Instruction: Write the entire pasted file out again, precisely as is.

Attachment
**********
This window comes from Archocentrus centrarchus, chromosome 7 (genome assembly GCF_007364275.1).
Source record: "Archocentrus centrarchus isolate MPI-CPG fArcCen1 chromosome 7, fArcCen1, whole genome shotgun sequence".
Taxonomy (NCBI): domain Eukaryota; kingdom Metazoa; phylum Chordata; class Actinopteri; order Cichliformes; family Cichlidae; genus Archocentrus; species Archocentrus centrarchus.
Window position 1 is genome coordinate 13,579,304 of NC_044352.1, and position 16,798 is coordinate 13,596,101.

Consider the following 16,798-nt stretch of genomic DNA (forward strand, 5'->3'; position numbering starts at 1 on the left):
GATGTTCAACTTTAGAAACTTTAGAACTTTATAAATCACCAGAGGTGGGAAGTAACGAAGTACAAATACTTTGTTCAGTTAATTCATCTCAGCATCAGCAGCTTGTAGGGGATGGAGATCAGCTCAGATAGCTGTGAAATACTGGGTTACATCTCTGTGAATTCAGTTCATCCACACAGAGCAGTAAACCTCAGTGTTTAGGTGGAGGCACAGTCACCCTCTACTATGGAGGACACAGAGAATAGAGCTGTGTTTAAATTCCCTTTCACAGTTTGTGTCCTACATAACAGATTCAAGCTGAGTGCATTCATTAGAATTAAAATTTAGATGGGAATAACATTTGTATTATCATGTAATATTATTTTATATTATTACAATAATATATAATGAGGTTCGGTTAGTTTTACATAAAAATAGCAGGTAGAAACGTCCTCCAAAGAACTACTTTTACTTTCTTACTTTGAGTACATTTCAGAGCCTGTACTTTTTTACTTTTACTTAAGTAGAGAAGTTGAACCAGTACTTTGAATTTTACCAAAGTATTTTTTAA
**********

This window comes from Archocentrus centrarchus, chromosome 7 (genome assembly GCF_007364275.1).
Source record: "Archocentrus centrarchus isolate MPI-CPG fArcCen1 chromosome 7, fArcCen1, whole genome shotgun sequence".
Taxonomy (NCBI): domain Eukaryota; kingdom Metazoa; phylum Chordata; class Actinopteri; order Cichliformes; family Cichlidae; genus Archocentrus; species Archocentrus centrarchus.
Window position 1 is genome coordinate 13,579,304 of NC_044352.1, and position 16,798 is coordinate 13,596,101.

Consider the following 16,798-nt stretch of genomic DNA (forward strand, 5'->3'; position numbering starts at 1 on the left):
GATGTTCAACTTTAGAAACTTTAGAACTTTATAAATCACCAGAGGTGGGAAGTAACGAAGTACAAATACTTTGTTCAGTTAATTCATCTCAGCATCAGCAGCTTGTAGGGGATGGAGATCAGCTCAGATAGCTGTGAAATACTGGGTTACATCTCTGTGAATTCAGTTCATCCACACAGAGCAGTAAACCTCAGTGTTTAGGTGGAGGCACAGTCACCCTCTACTATGGAGGACACAGAGAATAGAGCTGTGTTTAAATTCCCTTTCACAGTTTGTGTCCTACATAACAGATTCAAGCTGAGTGCATTCATTAGAATTAAAATTTAGATGGGAATAACATTTGTATTATCATGTAATATTATTTTATATTATTACAATAATATATAATGAGGTTCGGTTAGTTTTACATAAAAATAGCAGGTAGAAACGTCCTCCAAAGAACTACTTTTACTTTCTTACTTTGAGTACATTTCAGAGCCTGTACTTTTTTACTTTTACTTAAGTAGAGAAGTTGAACCAGTACTTTGAATTTTACCAAAGTATTTTTTAA